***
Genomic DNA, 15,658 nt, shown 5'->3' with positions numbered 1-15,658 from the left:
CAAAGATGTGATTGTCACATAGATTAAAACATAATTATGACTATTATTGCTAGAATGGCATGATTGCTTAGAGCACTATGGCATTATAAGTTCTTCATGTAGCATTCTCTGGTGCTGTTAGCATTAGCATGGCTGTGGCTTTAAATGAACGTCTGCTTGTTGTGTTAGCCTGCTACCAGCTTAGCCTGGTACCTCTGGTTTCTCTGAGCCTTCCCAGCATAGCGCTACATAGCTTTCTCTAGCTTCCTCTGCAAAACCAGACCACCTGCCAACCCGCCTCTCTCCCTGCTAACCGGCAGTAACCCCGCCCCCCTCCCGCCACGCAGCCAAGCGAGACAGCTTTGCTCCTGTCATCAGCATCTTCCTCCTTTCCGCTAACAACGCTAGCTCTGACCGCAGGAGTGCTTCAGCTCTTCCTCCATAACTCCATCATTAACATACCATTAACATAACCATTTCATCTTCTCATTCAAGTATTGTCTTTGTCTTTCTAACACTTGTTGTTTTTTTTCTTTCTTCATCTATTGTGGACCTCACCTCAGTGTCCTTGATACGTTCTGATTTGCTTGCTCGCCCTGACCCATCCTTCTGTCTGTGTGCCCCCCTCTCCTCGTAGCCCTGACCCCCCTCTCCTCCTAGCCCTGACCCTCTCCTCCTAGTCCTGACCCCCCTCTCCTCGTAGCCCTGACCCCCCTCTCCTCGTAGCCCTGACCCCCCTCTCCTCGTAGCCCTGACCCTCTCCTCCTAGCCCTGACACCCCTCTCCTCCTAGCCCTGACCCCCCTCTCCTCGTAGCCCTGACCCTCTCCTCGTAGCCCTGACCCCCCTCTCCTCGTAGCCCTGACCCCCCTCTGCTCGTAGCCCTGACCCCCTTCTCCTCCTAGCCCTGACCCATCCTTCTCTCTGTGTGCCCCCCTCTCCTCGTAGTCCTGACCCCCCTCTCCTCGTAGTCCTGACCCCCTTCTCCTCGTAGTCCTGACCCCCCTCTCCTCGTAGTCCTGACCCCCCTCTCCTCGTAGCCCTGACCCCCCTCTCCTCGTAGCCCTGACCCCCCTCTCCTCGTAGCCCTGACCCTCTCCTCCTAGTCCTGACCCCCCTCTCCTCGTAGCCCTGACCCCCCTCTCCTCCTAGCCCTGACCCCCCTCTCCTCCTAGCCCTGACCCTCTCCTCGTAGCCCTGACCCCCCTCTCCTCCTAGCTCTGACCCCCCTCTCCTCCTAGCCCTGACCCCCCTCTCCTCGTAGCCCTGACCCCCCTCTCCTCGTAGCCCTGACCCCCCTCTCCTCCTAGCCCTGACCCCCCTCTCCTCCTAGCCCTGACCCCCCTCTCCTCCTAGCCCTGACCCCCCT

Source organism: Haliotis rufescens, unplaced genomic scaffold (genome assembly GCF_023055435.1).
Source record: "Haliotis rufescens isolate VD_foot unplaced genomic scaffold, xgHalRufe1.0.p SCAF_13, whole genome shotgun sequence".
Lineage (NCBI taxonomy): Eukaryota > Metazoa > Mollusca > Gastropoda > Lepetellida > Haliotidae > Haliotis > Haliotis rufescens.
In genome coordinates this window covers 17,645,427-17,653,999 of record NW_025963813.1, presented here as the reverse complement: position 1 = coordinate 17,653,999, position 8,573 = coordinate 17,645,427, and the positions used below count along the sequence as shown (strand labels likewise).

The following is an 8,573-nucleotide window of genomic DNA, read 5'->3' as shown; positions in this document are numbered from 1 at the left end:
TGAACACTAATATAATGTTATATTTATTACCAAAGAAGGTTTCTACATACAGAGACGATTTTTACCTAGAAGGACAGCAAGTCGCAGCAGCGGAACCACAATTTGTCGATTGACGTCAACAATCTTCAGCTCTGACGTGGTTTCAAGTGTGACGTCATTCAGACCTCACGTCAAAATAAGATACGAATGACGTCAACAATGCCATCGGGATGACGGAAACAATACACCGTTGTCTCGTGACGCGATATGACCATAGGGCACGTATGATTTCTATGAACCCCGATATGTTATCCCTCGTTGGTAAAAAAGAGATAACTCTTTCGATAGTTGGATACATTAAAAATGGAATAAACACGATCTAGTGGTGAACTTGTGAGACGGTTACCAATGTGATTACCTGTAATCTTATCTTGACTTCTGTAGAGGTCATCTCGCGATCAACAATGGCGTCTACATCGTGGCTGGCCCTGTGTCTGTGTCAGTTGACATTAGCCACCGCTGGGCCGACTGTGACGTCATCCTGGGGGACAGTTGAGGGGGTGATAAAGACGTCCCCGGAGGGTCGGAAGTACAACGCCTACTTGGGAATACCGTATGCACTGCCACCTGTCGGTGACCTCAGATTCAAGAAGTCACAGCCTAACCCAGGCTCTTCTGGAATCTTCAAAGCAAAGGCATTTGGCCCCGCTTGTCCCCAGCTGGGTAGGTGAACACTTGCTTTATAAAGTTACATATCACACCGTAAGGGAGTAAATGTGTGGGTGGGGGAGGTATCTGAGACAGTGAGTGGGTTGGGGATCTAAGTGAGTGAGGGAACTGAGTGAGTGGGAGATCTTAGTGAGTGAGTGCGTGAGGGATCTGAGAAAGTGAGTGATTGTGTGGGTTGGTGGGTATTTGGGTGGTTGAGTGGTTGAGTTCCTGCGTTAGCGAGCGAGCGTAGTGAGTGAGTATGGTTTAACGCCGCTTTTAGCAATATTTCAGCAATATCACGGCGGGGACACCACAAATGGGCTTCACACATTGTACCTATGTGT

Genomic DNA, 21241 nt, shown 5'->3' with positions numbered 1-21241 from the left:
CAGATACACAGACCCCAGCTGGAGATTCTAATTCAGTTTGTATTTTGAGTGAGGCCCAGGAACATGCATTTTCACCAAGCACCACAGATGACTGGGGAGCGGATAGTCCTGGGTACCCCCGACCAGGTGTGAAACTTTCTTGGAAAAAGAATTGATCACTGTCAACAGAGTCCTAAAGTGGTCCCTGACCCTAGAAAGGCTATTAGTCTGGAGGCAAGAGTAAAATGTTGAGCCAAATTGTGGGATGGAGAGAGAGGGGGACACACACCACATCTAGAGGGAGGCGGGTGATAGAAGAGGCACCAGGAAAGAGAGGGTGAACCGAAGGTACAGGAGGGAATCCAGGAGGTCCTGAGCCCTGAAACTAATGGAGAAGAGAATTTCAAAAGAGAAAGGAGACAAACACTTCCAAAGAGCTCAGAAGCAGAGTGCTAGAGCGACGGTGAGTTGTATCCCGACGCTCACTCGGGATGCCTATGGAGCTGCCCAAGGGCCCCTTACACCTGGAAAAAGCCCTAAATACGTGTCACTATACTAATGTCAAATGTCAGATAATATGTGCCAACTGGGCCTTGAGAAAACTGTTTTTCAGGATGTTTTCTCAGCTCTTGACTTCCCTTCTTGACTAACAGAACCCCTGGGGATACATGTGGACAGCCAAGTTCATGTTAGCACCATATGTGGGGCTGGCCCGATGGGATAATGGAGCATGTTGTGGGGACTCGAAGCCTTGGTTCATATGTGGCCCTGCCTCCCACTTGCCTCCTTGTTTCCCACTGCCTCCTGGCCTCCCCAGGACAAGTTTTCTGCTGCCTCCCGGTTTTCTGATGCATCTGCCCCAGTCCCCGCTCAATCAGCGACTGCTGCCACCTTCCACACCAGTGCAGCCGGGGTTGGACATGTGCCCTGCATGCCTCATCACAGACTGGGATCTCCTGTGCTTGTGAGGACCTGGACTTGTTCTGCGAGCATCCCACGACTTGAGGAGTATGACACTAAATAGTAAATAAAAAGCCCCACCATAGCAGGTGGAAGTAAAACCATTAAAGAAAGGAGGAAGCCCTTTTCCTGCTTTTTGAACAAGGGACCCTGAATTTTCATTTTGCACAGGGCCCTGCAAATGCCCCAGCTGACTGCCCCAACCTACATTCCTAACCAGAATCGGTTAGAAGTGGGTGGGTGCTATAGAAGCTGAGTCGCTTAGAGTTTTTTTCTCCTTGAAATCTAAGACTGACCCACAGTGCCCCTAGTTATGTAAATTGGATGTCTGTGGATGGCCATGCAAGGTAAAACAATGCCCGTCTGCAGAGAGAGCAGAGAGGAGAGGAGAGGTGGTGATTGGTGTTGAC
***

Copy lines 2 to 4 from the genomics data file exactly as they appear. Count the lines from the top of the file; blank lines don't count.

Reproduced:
CAAAGATGTGATTGTCACATAGATTAAAACATAATTATGACTATTATTGCTAGAATGGCATGATTGCTTAGAGCACTATGGCATTATAAGTTCTTCATGTAGCATTCTCTGGTGCTGTTAGCATTAGCATGGCTGTGGCTTTAAATGAACGTCTGCTTGTTGTGTTAGCCTGCTACCAGCTTAGCCTGGTACCTCTGGTTTCTCTGAGCCTTCCCAGCATAGCGCTACATAGCTTTCTCTAGCTTCCTCTGCAAAACCAGACCACCTGCCAACCCGCCTCTCTCCCTGCTAACCGGCAGTAACCCCGCCCCCCTCCCGCCACGCAGCCAAGCGAGACAGCTTTGCTCCTGTCATCAGCATCTTCCTCCTTTCCGCTAACAACGCTAGCTCTGACCGCAGGAGTGCTTCAGCTCTTCCTCCATAACTCCATCATTAACATACCATTAACATAACCATTTCATCTTCTCATTCAAGTATTGTCTTTGTCTTTCTAACACTTGTTGTTTTTTTTCTTTCTTCATCTATTGTGGACCTCACCTCAGTGTCCTTGATACGTTCTGATTTGCTTGCTCGCCCTGACCCATCCTTCTGTCTGTGTGCCCCCCTCTCCTCGTAGCCCTGACCCCCCTCTCCTCCTAGCCCTGACCCTCTCCTCCTAGTCCTGACCCCCCTCTCCTCGTAGCCCTGACCCCCCTCTCCTCGTAGCCCTGACCCCCCTCTCCTCGTAGCCCTGACCCTCTCCTCCTAGCCCTGACACCCCTCTCCTCCTAGCCCTGACCCCCCTCTCCTCGTAGCCCTGACCCTCTCCTCGTAGCCCTGACCCCCCTCTCCTCGTAGCCCTGACCCCCCTCTGCTCGTAGCCCTGACCCCCTTCTCCTCCTAGCCCTGACCCATCCTTCTCTCTGTGTGCCCCCCTCTCCTCGTAGTCCTGACCCCCCTCTCCTCGTAGTCCTGACCCCCTTCTCCTCGTAGTCCTGACCCCCCTCTCCTCGTAGTCCTGACCCCCCTCTCCTCGTAGCCCTGACCCCCCTCTCCTCGTAGCCCTGACCCCCCTCTCCTCGTAGCCCTGACCCTCTCCTCCTAGTCCTGACCCCCCTCTCCTCGTAGCCCTGACCCCCCTCTCCTCCTAGCCCTGACCCCCCTCTCCTCCTAGCCCTGACCCTCTCCTCGTAGCCCTGACCCCCCTCTCCTCCTAGCTCTGACCCCCCTCTCCTCCTAGCCCTGACCCCCCTCTCCTCGTAGCCCTGACCCCCCTCTCCTCGTAGCCCTGACCCCCCTCTCCTCCTAGCCCTGACCCCCCTCTCCTCCTAGCCCTGACCCCCCTCTCCTCCTAGCCCTGACCCCCCT

Source organism: Haliotis rufescens, unplaced genomic scaffold (genome assembly GCF_023055435.1).
Source record: "Haliotis rufescens isolate VD_foot unplaced genomic scaffold, xgHalRufe1.0.p SCAF_13, whole genome shotgun sequence".